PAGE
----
If the years 2020 and 2021 have proven anything to us — it’s that change is the only true constant that exists around us. In the same breath…the idea that things change is something that we consistently struggle with. But why?
As a spiritual diviner, there are multiple tools that I use to assist me with guiding clients, two of which are my gold playing cards, and my trusty tarot cards. I don’t always need them (the cards, that is), but often times, the cards help me give the client a visual connection to the words that I channel from the divine beyond.
In the world of tarot cards, Death is the card synonymous with change. And I have yet to work with a client that didn’t see the Death card come up in a reading and mildly to moderately freak out. (With the exception of a fellow diviner, of course.) Why? Because death, to most people, comes across as so…well…final. Therefore, when it shows up in a reading — people usually think the worst. One of the first things I ask people when it comes up is, “what new life path are you contemplating? Or want to contemplate?” If it’s upside down, the question is, “what new life path should you be moving towards, but you are resisting?”
It is the resistance that I want to talk about today.
Change is good, provided that you receive it as good. What usually shakes us up about change is either the abruptness of it, or its ability to throw carefully laid plans by the wayside. I mean, it’s just…so…uncomfortable! Here you are, settled into a life routine, and something just comes along and upends it and now you have to start all over and…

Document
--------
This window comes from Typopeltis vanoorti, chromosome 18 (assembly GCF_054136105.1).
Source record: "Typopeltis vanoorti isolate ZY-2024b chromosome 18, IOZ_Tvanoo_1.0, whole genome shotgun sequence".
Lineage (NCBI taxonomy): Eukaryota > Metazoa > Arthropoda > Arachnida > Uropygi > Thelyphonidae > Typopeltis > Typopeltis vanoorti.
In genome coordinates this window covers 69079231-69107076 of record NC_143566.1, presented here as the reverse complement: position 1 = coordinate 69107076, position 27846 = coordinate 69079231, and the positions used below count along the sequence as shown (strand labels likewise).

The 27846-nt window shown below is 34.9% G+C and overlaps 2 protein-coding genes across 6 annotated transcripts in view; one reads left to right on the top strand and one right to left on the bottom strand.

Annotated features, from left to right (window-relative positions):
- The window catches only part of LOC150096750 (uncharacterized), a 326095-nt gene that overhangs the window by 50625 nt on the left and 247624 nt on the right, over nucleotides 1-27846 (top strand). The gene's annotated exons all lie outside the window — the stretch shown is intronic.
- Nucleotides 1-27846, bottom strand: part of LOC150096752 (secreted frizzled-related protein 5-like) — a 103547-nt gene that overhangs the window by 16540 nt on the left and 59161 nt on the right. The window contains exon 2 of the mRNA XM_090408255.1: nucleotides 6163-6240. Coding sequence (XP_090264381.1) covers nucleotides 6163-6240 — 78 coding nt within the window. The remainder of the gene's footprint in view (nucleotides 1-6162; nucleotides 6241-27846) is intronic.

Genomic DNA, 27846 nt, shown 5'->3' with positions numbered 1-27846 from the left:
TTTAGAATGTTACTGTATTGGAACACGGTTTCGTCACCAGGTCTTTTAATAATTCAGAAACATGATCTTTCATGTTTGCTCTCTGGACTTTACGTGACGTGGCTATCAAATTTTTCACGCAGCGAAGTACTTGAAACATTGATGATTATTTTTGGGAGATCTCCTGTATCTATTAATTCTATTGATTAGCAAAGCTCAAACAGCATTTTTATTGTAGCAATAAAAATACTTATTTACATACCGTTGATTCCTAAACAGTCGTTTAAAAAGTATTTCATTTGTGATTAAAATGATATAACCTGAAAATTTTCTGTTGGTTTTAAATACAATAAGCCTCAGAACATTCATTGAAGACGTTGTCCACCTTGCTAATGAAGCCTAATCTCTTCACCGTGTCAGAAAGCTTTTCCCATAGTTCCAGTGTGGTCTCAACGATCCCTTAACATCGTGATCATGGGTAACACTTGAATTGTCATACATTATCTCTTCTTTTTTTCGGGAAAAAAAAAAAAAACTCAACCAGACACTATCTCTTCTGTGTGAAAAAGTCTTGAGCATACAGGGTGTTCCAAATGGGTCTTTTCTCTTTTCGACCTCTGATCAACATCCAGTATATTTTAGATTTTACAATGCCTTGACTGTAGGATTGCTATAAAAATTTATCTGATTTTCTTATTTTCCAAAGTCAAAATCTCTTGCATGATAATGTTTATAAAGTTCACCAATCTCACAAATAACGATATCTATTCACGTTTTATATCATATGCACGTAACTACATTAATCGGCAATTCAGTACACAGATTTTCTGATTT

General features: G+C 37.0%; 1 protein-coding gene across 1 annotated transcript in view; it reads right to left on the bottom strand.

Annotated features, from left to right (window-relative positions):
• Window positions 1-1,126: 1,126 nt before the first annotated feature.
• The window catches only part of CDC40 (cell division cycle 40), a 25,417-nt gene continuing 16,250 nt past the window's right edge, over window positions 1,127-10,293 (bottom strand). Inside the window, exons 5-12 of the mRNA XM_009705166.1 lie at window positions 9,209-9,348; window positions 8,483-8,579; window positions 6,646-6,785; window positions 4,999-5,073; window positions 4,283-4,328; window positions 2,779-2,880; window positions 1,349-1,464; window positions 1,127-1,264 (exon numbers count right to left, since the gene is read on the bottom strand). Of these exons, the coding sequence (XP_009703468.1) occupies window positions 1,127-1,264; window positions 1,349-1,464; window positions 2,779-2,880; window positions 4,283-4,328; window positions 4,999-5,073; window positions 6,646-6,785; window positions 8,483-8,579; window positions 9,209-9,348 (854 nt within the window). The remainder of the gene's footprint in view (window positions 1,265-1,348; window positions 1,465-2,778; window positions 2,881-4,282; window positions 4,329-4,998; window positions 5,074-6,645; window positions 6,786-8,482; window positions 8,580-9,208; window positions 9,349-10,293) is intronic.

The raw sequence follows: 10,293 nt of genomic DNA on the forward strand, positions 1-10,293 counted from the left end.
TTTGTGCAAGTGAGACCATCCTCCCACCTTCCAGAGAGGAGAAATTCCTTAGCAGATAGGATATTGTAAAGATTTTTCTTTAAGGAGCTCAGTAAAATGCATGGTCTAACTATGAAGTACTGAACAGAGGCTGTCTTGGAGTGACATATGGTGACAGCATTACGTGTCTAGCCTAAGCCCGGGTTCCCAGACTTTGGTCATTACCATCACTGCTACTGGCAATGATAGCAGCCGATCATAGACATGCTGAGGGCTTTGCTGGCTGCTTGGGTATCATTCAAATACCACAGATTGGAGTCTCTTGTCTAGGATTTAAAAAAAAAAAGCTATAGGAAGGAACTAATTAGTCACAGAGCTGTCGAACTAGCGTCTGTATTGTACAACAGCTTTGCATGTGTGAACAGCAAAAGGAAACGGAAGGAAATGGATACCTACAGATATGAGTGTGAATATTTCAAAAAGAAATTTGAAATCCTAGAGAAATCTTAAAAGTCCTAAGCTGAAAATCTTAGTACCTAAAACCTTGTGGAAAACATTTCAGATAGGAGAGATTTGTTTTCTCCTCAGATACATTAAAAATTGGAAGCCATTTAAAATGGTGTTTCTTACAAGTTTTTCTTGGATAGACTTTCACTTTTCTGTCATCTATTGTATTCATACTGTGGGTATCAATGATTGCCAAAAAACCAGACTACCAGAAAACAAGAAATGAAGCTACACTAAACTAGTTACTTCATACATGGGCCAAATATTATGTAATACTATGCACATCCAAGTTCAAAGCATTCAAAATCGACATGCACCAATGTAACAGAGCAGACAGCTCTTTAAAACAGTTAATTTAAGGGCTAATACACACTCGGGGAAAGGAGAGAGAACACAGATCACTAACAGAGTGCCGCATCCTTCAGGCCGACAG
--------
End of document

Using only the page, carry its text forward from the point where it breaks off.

Wait. What’s the problem with starting over?
The biggest problem that we have with change usually stems from how we look at what is changing. If what is changing is something fairly simple, like maybe your favorite store is moving across the street, sure, you might grumble about it a little bit — but you’ll be fine. Why? Because the store is still there. If the change is something like, your job is shutting down — well…that’s a bit more of a WTF moment. There’s a loss of a sense of comfort and stability that you had that is suddenly, and, in most cases, abruptly, shifted. It can leave you reeling.
I am here to tell you that it is important to hold space for that reeling.
Yes, change is cathartic. It can be good in the long run. It is also often times devastating in the moment, and too often, the world around us encourages us to keep pushing through, as opposed to holding space for what has been lost. There is a difference between holding space and grieving something that you’ve lost, and dwelling long term in what has been lost, so much so that you stop moving forward. The former is important, because how we feel, how we process what has changed is important to our mental wellbeing. The latter is usually what ends up happening, though — because change can be overwhelming when you go against the flow.
Have grace for yourself in this space, too. You’re human.
The other really important thing to note about change is that in some cases, some things just have to die in order for other things to survive and ultimately thrive. That’s usually the part that makes us the most uncomfortable — we don’t want to give up certain creature comforts in the name of change. Or certain ways of living, certain behaviors, perhaps even certain outdated structures in our overall society…this is all part of change, and, more importantly, evolution.
Moving fully into a space where you can embrace more abundance, starts with embracing what needs to change in your life, and, in most cases, in the world that you find yourself immediately living in. This isn’t to say that you can’t be abundant and remain the same. The truth is, though — little things about you change in order for you to grow. It’s a part of nature, and sometimes you don’t even realize you’ve changed until you’ve looked back and see how far you’ve come.
Change is a constant that exists around us, whether we like it or not. How we embrace it — well, that’s entirely up to us.